If they are getting the personal information from you directly: at the same time. 

Rather than giving you a lot of information to read, organisations should get creative and tell you what you need to know, when you need to know it, and give you the ability to find out more details if you want to. Consumers will have more meaningful interactions with organisations and better relationships if they have the most relevant information at the right time. 

If the organisation gets the personal information from elsewhere: within a reasonable period of time afterwards, but within one month at the latest. 

If they intend to use the personal information they collected to communicate with you: in that first communication at the latest. 

If they intend to disclose the personal information to another person or organisation: at the time of that first disclosure, at the latest.


Do organisations always need to provide this information?

There are some scenarios where organisations don’t have to provide you with the information. Regardless of where they get the personal information from, they don’t need to provide you with any information that you already have.

Where an organisation gets your information from somewhere else, there are some specific circumstances where they don’t need to provide you all the information. These are things like where it is impossible or extremely difficult, such as where they have no contact details for you. In these cases the organisation instead has to take other appropriate steps. This could be by making the information publicly available, such as in a privacy notice.

The UK’s draft Data Protection Bill to implement GDPR is currently being finalised but the current version maintains the exemptions in current law that mean that an organisation may not have to provide you with some information in certain circumstances.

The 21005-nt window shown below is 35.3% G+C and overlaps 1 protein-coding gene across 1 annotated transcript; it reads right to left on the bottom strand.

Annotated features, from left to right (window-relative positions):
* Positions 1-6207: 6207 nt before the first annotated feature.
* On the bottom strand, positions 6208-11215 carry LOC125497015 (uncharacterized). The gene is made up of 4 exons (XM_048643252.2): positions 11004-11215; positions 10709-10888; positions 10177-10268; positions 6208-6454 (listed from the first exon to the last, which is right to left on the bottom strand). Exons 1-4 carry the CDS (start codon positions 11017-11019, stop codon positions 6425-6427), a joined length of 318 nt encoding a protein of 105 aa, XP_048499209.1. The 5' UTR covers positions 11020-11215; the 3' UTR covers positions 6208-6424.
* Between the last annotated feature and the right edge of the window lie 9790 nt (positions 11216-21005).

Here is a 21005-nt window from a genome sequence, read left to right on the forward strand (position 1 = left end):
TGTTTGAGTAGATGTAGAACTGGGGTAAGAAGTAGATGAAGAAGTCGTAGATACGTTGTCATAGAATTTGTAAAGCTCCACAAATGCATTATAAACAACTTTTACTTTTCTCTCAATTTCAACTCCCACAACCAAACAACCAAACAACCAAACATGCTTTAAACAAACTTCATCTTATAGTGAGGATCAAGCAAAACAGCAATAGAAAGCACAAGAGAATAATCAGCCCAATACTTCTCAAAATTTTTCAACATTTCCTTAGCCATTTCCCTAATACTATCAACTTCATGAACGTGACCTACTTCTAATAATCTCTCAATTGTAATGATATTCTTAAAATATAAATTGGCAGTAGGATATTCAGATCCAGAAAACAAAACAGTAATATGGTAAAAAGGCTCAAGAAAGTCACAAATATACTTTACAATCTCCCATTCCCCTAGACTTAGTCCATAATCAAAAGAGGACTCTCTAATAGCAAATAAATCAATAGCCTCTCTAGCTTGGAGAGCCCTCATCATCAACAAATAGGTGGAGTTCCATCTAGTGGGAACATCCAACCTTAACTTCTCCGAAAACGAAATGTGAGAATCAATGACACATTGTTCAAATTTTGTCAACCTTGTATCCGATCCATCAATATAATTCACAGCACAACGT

So what does all this mean?

As organisations work to comply with GDPR you may find they send you or alert you to updated privacy notices setting out how they collect and use your personal information. Many people don’t bother to read privacy notices, and you may think that a lot of the information provided is not interesting or relevant to you. However, organisations should be making the information clearer and it should be easier to find details that do interest you. Understanding how organisations use your personal information helps you decide whether to trust them with it.    


What is Yoti doing?

Transparency is one of our core business principles, so we try very hard to make our privacy information as plain English as possible, so everyone can understand it. We are though also looking at testing it with under 18s and discussing whether we can simplify it further or if we need a children’s version. 

We try to give you as much information as we can in the app at the point where we ask for your information, with links to find out more. We plan to keep improving this over time and learn from feedback from user testing. We also try to structure our website privacy policy in a way that makes most sense to the user, with clear headings. As we develop more products and services we will need to make sure that you can easily find the right information for the product or service you are using, rather than having to wade through pages of text to find what you’re looking for.  We’re currently looking at how we can improve our privacy notice so you will see some changes over the coming months.

You can contact our data protection officer on